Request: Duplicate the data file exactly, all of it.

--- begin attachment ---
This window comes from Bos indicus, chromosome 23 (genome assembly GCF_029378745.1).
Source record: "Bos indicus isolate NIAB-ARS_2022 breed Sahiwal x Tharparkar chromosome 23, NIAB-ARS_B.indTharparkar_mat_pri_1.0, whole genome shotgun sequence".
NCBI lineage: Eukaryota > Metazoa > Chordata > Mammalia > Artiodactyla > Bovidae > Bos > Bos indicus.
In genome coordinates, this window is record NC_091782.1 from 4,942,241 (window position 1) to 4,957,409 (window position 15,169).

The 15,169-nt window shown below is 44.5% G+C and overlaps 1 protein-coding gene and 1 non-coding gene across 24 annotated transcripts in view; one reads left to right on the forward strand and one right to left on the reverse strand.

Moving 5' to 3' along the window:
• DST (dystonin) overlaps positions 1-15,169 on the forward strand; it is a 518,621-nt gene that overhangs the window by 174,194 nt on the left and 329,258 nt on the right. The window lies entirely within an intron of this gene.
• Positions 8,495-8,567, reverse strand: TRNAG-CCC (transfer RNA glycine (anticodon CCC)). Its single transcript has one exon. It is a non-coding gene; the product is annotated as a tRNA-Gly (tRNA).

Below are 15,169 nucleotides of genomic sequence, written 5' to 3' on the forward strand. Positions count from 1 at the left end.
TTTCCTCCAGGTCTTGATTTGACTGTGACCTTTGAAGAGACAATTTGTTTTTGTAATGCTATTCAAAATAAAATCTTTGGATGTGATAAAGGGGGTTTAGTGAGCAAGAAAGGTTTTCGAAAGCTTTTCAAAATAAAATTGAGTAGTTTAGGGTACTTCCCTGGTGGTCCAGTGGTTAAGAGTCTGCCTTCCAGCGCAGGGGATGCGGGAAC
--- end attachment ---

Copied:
This window comes from Bos indicus, chromosome 23 (genome assembly GCF_029378745.1).
Source record: "Bos indicus isolate NIAB-ARS_2022 breed Sahiwal x Tharparkar chromosome 23, NIAB-ARS_B.indTharparkar_mat_pri_1.0, whole genome shotgun sequence".
NCBI lineage: Eukaryota > Metazoa > Chordata > Mammalia > Artiodactyla > Bovidae > Bos > Bos indicus.
In genome coordinates, this window is record NC_091782.1 from 4,942,241 (window position 1) to 4,957,409 (window position 15,169).

The 15,169-nt window shown below is 44.5% G+C and overlaps 1 protein-coding gene and 1 non-coding gene across 24 annotated transcripts in view; one reads left to right on the forward strand and one right to left on the reverse strand.

Moving 5' to 3' along the window:
• DST (dystonin) overlaps positions 1-15,169 on the forward strand; it is a 518,621-nt gene that overhangs the window by 174,194 nt on the left and 329,258 nt on the right. The window lies entirely within an intron of this gene.
• Positions 8,495-8,567, reverse strand: TRNAG-CCC (transfer RNA glycine (anticodon CCC)). Its single transcript has one exon. It is a non-coding gene; the product is annotated as a tRNA-Gly (tRNA).

Below are 15,169 nucleotides of genomic sequence, written 5' to 3' on the forward strand. Positions count from 1 at the left end.
TTTCCTCCAGGTCTTGATTTGACTGTGACCTTTGAAGAGACAATTTGTTTTTGTAATGCTATTCAAAATAAAATCTTTGGATGTGATAAAGGGGGTTTAGTGAGCAAGAAAGGTTTTCGAAAGCTTTTCAAAATAAAATTGAGTAGTTTAGGGTACTTCCCTGGTGGTCCAGTGGTTAAGAGTCTGCCTTCCAGCGCAGGGGATGCGGGAAC